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Optimal Aging and Death: Understanding the Preston Curve

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Author Info

  • Carl-Johan Dalgaard

    (Department of Economics, University of Copenhagen)

  • Holger Strulik

    (University of Hannover)

Abstract

The present study examines whether the Preston curve reflects a causal impact of income on longevity or, for example, factors correlated with both income and life expectancy. In order to understand the Preston curve better, we develop a model of optimal intertemporal consumption in which the representative consumer is subject to physiological aging. In modeling aging we draw on recent research in the fields of biology and medicine. The speed of the aging process, and thus the time of death, are endogenously determined by optimal health investments. We calibrate the model to US data and proceed to show that the model accounts for nearly 80% of the cross-country differences in life expectancy that the Preston curve captures.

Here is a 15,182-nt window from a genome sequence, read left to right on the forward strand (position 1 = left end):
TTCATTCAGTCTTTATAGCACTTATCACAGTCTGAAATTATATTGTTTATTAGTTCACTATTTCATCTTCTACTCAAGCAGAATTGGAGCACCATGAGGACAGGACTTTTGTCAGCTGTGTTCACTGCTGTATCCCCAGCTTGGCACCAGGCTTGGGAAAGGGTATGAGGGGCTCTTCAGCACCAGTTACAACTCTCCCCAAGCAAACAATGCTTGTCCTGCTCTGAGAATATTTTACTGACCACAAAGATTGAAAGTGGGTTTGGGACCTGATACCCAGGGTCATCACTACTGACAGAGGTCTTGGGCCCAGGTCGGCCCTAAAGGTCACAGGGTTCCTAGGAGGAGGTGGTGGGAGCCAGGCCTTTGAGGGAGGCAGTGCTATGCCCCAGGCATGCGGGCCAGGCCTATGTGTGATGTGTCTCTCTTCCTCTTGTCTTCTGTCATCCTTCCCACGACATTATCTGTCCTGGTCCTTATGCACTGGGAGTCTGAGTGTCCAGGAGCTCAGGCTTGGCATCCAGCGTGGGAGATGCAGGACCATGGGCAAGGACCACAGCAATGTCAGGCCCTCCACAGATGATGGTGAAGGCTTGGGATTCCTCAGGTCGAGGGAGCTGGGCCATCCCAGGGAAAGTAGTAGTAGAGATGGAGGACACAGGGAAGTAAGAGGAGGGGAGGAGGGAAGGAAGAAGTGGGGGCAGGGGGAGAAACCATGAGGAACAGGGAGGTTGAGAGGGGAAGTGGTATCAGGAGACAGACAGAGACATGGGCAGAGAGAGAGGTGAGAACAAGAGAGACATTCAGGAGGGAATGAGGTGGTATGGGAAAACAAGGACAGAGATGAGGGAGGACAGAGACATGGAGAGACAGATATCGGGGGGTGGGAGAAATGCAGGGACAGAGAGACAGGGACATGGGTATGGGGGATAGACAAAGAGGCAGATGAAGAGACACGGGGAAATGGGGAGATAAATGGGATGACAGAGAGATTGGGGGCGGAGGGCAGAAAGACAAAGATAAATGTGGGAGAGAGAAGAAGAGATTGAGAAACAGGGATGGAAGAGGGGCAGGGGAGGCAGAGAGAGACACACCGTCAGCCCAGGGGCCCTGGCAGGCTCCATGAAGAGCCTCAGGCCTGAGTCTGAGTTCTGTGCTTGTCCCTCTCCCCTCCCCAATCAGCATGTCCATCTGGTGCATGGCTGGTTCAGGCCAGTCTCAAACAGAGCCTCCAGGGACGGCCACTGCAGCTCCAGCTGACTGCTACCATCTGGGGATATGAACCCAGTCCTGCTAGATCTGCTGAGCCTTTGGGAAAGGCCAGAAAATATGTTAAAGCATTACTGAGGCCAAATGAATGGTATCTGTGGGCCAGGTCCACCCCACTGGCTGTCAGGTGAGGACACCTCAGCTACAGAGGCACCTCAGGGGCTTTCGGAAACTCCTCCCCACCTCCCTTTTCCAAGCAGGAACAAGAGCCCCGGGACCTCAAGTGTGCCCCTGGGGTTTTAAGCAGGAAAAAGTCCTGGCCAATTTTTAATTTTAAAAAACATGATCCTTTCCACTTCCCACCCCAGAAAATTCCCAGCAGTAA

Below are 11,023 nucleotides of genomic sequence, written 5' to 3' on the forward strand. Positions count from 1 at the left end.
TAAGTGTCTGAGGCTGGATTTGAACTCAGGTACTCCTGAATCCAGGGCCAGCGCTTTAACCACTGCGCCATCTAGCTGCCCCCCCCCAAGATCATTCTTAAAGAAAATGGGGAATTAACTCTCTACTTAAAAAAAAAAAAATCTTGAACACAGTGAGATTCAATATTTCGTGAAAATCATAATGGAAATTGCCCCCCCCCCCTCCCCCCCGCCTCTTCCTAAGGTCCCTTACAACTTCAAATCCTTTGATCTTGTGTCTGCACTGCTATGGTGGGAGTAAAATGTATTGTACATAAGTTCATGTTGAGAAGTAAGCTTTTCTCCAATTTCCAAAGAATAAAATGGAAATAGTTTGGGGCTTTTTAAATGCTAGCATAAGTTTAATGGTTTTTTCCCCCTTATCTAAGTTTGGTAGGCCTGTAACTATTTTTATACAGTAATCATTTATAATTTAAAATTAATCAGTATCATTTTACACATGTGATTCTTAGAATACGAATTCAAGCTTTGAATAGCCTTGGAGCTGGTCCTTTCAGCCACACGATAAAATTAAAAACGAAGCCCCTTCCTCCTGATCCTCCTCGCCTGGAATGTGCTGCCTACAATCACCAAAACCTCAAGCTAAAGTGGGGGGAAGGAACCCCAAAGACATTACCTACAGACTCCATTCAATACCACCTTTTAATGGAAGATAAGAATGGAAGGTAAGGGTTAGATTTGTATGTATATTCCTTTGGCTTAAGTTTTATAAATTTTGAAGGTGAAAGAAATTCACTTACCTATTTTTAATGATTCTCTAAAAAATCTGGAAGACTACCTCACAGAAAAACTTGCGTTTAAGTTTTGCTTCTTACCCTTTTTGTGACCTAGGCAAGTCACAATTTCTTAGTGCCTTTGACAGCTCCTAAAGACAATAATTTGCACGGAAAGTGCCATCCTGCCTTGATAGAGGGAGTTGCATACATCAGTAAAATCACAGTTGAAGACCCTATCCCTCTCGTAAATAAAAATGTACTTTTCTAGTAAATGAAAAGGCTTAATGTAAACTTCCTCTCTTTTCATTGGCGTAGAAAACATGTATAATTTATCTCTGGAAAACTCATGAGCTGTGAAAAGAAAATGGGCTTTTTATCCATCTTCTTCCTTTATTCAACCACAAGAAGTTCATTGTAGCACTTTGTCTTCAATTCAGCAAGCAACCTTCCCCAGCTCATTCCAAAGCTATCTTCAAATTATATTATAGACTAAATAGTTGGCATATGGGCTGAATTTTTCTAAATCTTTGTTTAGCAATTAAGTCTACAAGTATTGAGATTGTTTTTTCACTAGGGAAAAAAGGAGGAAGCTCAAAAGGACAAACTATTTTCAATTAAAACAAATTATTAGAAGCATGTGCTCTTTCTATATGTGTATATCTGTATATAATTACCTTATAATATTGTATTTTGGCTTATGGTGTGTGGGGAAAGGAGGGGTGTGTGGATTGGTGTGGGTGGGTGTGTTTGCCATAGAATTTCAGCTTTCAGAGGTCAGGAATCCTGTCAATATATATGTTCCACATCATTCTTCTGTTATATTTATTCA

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File URL: http://www.econ.ku.dk/english/research/publications/wp/dp_2011/1109.pdf/
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Bibliographic Info

Paper provided by University of Copenhagen. Department of Economics in its series Discussion Papers with number 11-09.

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Length: 30 pages
Date of creation: Jul 2010
Date of revision: Mar 2011
Handle: RePEc:kud:kuiedp:1109

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Related research

Keywords: aging; longevity; health investments; savings; Preston curve;

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References

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  1. David E. Bloom & David Canning & Jaypee Sevilla, 2001. "Economic Growth and the Demographic Transition," NBER Working Papers 8685, National Bureau of Economic Research, Inc.
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Cited by:
  1. Prettner, Klaus & Bloom, David E. & Strulik, Holger, 2013. "Declining fertility and economic well-being: Do education and health ride to the rescue?," Labour Economics, Elsevier, vol. 22(C), pages 70-79.
  2. Jean-Yves DUCLOS & Bouba HOUSSEINI, 2013. "Life quantity, life quality and longevity: An intertemporal social evaluation framework," Working Papers P79, FERDI.

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